Pre-emption rights - the right of a former owner to have first refusal when you sell a property - are common in the rural sector. Some estate titles have these rights over just about every cottage or farm they have ever sold, and it isn’t always easy to determine whether the pre-emption remains live.
The recent case of West Lothian Council v The Executors of George Clark provides useful commentary on the status of pre-emption rights, particularly those created before the land ownership system of feudal tenure was abolished in 2004.
The facts of the case
West Lothian Council (WLC) attempted to stop a sale at West Muir Farm, West Calder by The executors of George Clark's estate.
The late George Clark bought the farm from Lothian Regional Council (LRC) in 1986. LRC reserved a right of pre-emption when the title was transferred to Mr Clark by way of a feu disposition.
In 1994, LRC was abolished, and replaced by WLC.
In November 2004, feudal tenure was abolished in Scotland so that many of its associated rights, including pre-emptions and other title conditions, would be extinguished, unless a notice was registered to preserve the right. No such notice was registered by WLC.
Mr Clark died in 2011. In December 2015, the executors wrote to WLC, notifying them that they intended to sell part of the farm. The letter referred to an enclosed plan to describe the area intended for sale. A week later, the solicitor at WLC responded to the executors to advise them that the plan did not clearly show the area and asked for clarification. The executors then wrote back to WLC to advise that the pre-emption right had ended and they were not bound by its terms. WLC disputed this, arguing that the initial letter did not describe the land intended for sale adequately to allow a proper assessment of whether it wanted to buy it or not.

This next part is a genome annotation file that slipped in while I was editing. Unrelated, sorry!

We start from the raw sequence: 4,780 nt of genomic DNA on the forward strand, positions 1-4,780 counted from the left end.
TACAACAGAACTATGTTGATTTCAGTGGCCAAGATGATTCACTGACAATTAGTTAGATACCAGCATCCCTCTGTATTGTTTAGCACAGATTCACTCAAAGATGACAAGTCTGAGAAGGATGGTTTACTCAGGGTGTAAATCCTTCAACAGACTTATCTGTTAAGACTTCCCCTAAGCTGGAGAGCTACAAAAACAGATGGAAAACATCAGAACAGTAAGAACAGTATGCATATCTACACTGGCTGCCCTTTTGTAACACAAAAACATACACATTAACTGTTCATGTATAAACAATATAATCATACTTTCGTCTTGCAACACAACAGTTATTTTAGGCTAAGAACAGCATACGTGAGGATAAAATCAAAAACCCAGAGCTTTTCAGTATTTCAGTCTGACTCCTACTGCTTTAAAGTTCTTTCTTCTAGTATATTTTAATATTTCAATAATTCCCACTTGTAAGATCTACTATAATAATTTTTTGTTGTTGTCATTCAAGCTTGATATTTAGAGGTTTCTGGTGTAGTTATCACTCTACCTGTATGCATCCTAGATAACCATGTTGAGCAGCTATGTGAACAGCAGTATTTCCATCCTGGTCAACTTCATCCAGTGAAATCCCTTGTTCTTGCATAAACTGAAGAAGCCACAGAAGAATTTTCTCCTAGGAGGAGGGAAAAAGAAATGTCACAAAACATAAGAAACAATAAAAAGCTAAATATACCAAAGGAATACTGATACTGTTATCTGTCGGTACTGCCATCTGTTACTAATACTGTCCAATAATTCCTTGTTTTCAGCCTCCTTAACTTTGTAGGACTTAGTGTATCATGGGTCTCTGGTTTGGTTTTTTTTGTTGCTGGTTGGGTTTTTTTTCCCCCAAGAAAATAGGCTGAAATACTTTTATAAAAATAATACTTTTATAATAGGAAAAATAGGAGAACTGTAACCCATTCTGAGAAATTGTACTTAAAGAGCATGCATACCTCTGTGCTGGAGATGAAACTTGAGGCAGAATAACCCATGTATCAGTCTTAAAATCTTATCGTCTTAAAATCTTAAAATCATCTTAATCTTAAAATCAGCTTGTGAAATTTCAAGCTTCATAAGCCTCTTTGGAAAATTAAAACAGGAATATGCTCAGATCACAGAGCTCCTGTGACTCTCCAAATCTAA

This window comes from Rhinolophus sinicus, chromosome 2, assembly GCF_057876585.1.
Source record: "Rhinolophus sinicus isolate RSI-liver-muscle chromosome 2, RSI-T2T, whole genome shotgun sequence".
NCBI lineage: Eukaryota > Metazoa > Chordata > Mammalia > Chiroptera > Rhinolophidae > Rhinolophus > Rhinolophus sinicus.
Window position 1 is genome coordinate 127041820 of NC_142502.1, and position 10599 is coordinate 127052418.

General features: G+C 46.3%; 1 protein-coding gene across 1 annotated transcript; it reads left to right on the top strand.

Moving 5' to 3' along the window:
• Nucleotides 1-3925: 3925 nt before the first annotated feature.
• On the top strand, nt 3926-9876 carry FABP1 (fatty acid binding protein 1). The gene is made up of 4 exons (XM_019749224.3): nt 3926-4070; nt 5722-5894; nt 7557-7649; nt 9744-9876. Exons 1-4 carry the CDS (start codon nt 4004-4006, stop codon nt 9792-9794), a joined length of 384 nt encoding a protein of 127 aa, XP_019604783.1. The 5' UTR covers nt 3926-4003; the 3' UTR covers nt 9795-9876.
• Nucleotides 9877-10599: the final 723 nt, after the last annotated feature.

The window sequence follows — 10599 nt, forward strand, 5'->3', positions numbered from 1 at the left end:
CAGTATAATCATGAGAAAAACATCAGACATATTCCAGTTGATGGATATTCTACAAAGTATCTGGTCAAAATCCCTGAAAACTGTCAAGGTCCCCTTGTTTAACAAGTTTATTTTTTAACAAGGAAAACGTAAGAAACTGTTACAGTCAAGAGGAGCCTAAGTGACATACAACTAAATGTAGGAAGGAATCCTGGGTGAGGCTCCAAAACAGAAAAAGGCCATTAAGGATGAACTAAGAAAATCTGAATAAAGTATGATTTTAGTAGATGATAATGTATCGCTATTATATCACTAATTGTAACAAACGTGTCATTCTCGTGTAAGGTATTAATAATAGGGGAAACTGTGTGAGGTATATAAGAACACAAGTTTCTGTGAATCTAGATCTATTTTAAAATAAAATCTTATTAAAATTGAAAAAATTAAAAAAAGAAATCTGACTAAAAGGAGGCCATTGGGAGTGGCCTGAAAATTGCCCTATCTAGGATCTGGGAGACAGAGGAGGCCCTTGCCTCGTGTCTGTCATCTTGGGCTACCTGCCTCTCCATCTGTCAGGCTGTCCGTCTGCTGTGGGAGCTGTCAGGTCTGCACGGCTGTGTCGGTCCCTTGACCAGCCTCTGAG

In 2016, WLC sought an interdict to prevent the sale of the farm until this point was resolved.
The legal questions for the court
The legal questions for the court to answer were:
- Did the pre-emption continue to exist following the change in law in 2004? and, if so,
- Was that right validly extinguished by the letter issued to WLC by the executors' solicitors?
The change of law – did the pre-emption right survive?
As part of the abolition of the feudal system of land ownership in 2004, an exception was made to allow former "feudal superiors" (such as WLC) to retain an existing feudal pre-emption right by converting it into a personal right. This was not automatic and WLC would have needed to register a notice to preserve this right.
As noted above, WLC did not do this. Can we readily assume that the pre-emption ended and the parties were no longer bound? It's not that simple.
The court concluded that WLC appeared to accept that the feudal pre-emption had ended. However, WLC's argument was that although it had fallen as a right in the title, it continued to exist as a contractual arrangement.
Did a contractual pre-emption right exist?